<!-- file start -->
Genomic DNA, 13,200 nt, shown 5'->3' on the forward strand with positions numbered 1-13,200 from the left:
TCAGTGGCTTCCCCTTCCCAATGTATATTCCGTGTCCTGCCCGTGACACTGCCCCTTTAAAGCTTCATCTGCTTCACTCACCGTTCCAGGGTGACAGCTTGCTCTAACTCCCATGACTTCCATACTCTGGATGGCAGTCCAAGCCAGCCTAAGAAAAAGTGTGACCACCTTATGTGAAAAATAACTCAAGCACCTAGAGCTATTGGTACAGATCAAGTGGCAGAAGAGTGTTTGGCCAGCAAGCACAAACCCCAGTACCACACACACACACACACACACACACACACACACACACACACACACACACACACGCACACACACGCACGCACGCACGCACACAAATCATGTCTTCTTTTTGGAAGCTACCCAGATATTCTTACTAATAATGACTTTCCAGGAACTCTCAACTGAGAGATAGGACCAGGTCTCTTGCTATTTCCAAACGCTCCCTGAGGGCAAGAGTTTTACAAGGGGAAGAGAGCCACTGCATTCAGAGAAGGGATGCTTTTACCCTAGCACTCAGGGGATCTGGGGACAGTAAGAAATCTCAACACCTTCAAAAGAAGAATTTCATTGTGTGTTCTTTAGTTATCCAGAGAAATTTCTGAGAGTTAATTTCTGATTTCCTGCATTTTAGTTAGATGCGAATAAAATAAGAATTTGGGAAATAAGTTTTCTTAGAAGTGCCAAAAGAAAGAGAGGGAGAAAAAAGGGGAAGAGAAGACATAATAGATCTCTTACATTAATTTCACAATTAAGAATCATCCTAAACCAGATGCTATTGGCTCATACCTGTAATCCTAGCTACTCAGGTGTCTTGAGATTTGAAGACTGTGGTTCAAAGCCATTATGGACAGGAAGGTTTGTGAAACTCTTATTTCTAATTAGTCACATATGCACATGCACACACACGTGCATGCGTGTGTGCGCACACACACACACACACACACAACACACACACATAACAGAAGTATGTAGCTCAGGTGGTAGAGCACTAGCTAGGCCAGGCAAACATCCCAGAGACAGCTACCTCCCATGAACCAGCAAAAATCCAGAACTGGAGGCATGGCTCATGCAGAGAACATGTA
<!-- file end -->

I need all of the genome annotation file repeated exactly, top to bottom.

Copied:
Genomic DNA, 13,200 nt, shown 5'->3' on the forward strand with positions numbered 1-13,200 from the left:
TCAGTGGCTTCCCCTTCCCAATGTATATTCCGTGTCCTGCCCGTGACACTGCCCCTTTAAAGCTTCATCTGCTTCACTCACCGTTCCAGGGTGACAGCTTGCTCTAACTCCCATGACTTCCATACTCTGGATGGCAGTCCAAGCCAGCCTAAGAAAAAGTGTGACCACCTTATGTGAAAAATAACTCAAGCACCTAGAGCTATTGGTACAGATCAAGTGGCAGAAGAGTGTTTGGCCAGCAAGCACAAACCCCAGTACCACACACACACACACACACACACACACACACACACACACACACACACACACACGCACACACACGCACGCACGCACGCACACAAATCATGTCTTCTTTTTGGAAGCTACCCAGATATTCTTACTAATAATGACTTTCCAGGAACTCTCAACTGAGAGATAGGACCAGGTCTCTTGCTATTTCCAAACGCTCCCTGAGGGCAAGAGTTTTACAAGGGGAAGAGAGCCACTGCATTCAGAGAAGGGATGCTTTTACCCTAGCACTCAGGGGATCTGGGGACAGTAAGAAATCTCAACACCTTCAAAAGAAGAATTTCATTGTGTGTTCTTTAGTTATCCAGAGAAATTTCTGAGAGTTAATTTCTGATTTCCTGCATTTTAGTTAGATGCGAATAAAATAAGAATTTGGGAAATAAGTTTTCTTAGAAGTGCCAAAAGAAAGAGAGGGAGAAAAAAGGGGAAGAGAAGACATAATAGATCTCTTACATTAATTTCACAATTAAGAATCATCCTAAACCAGATGCTATTGGCTCATACCTGTAATCCTAGCTACTCAGGTGTCTTGAGATTTGAAGACTGTGGTTCAAAGCCATTATGGACAGGAAGGTTTGTGAAACTCTTATTTCTAATTAGTCACATATGCACATGCACACACACGTGCATGCGTGTGTGCGCACACACACACACACACACACAACACACACACATAACAGAAGTATGTAGCTCAGGTGGTAGAGCACTAGCTAGGCCAGGCAAACATCCCAGAGACAGCTACCTCCCATGAACCAGCAAAAATCCAGAACTGGAGGCATGGCTCATGCAGAGAACATGTA